Donor visits are the one fundraising technique that we all know we should be doing, but they’re so hard to pull off on a consistent basis.
There are just so many demands on our time, and donor visits take us out of the office and away from other activities. We must have dedicated time to do them! But, especially if you’re running a small shop, it’s just so hard to find that time.
So here’s what I did as a small shop fundraiser and what I encourage my clients to do: block time on your calendar each and every week for donor visits.
Now, you need to do a little math. I like to allow 2 hours for a donor visit, including travel time. How many do you need to do each month? Multiply that number by 2 (2 hours per visit), now divided it by 4 (4 weeks per month). The result is how many hours each week you should block for donor visits.
So for me, that was four hours per week. I typically split that into two, 2-hour blocks spread throughout the week. And I always liked to schedule these for when I was least effective in the office. For me, that’s mid-to-late afternoon time. So, I blocked Monday and Wednesday late afternoons as recurring appointments, marked as busy, so nothing else can be scheduled during that time. It is a time I held sacred for donor visits.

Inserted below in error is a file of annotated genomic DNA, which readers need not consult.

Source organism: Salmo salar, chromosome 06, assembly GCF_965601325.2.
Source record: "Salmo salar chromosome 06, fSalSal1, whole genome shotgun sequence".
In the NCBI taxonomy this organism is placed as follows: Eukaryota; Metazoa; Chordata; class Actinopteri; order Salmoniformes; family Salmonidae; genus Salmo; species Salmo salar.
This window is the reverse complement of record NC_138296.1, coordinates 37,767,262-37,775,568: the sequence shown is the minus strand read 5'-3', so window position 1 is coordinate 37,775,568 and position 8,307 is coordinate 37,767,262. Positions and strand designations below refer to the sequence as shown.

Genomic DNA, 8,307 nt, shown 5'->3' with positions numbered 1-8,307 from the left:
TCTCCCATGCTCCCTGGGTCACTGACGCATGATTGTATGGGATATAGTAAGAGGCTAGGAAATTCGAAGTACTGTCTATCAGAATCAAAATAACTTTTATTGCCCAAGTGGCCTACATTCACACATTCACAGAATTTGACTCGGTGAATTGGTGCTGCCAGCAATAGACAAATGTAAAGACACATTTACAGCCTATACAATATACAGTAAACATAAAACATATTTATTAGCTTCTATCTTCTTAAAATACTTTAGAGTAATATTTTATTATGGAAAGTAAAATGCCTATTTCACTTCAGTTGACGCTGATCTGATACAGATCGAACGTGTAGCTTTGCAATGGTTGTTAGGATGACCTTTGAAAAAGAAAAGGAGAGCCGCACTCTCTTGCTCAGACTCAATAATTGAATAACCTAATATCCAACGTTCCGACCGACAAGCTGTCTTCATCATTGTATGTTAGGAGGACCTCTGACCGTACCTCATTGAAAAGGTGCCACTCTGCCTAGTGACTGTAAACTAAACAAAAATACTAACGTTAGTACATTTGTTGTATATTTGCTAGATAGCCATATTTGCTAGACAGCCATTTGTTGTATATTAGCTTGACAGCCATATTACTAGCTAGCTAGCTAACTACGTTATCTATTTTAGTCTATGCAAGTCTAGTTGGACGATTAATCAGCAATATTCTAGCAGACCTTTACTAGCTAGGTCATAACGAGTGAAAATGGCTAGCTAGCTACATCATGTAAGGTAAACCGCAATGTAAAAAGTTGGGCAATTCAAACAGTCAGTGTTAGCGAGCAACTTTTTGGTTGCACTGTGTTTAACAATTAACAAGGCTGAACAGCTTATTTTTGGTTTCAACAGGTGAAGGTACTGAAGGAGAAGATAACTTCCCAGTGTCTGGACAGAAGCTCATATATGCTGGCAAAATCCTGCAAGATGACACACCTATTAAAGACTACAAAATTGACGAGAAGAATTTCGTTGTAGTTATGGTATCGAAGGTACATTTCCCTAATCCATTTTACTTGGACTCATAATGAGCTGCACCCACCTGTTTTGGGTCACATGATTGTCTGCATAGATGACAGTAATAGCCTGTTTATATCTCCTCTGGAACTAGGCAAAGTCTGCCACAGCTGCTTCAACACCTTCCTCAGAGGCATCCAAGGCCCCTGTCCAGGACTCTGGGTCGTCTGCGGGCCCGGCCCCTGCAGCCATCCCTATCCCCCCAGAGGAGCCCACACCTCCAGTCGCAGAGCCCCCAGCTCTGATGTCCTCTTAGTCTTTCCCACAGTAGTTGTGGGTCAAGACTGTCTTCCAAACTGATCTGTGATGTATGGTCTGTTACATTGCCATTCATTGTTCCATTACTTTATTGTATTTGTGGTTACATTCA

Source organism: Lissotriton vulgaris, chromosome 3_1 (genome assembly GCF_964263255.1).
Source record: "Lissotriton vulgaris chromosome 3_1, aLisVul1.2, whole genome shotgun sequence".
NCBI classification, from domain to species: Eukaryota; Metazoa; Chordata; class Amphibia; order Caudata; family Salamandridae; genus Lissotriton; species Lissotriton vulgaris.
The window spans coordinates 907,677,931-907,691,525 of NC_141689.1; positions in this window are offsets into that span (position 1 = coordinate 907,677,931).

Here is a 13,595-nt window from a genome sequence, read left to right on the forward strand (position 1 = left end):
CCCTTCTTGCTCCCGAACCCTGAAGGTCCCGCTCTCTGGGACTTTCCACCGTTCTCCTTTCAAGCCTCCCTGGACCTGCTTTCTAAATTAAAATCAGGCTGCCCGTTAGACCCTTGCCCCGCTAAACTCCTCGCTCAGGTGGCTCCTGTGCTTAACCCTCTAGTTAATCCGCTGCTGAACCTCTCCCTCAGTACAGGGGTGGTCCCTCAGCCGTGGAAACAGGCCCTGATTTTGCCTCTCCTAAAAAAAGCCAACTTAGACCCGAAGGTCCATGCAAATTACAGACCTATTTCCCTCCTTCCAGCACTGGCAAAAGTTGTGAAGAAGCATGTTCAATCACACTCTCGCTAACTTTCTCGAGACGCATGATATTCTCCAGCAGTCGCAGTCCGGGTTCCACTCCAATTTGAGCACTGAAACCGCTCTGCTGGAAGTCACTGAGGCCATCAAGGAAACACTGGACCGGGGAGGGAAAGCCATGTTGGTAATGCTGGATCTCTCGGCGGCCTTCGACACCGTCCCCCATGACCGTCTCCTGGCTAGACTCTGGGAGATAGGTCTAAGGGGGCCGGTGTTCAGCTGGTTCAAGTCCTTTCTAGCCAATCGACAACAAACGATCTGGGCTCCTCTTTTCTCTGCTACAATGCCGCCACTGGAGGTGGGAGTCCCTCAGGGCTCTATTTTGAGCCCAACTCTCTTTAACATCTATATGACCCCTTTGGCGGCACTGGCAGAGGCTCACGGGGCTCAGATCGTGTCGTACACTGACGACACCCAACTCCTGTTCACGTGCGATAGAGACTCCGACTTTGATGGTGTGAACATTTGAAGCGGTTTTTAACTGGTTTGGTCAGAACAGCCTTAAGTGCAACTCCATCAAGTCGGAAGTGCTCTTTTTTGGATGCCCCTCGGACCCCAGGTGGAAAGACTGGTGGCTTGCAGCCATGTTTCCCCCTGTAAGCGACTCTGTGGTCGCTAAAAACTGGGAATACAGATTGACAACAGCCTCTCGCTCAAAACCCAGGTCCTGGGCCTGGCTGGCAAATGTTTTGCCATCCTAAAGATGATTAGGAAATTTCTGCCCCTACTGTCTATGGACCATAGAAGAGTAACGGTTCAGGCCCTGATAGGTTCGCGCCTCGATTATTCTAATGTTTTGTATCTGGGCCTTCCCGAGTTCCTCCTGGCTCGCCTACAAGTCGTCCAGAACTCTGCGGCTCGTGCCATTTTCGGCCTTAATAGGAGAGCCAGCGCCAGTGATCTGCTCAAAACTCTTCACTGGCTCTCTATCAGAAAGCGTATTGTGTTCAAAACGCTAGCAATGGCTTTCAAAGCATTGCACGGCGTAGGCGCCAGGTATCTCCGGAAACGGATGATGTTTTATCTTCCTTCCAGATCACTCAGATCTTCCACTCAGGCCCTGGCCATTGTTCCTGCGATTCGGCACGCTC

Did all my visits happen on Monday and Wednesday afternoons? No, of course not. But I had held that time so I had the margin and wiggle room to move other things around to accommodate them. You can’t schedule donor visits if your calendar is already full.
But, is that good enough? If you just have that time blocked and you go through the everyday hustle and bustle of your job, you’ll get to the next week (and your donor visit time block) and you’ll still be in the office. That’s because you didn’t take the time to actually scheduled those donor visits. So, the other key thing that I recommend is to have a time block set aside for scheduling donor visits each and every week. I have always had a half-hour time block where I was simply sending emails, making phone calls, and following-up, to try to get those donor visits scheduled for the next few weeks.
That’s the key to make this (or almost anything) happen — you have to set aside the time and protect it from other less important, yet still “urgent” items. Now, quit reading this and make some contacts so you can get out of the office and have those visits that we know are so effective!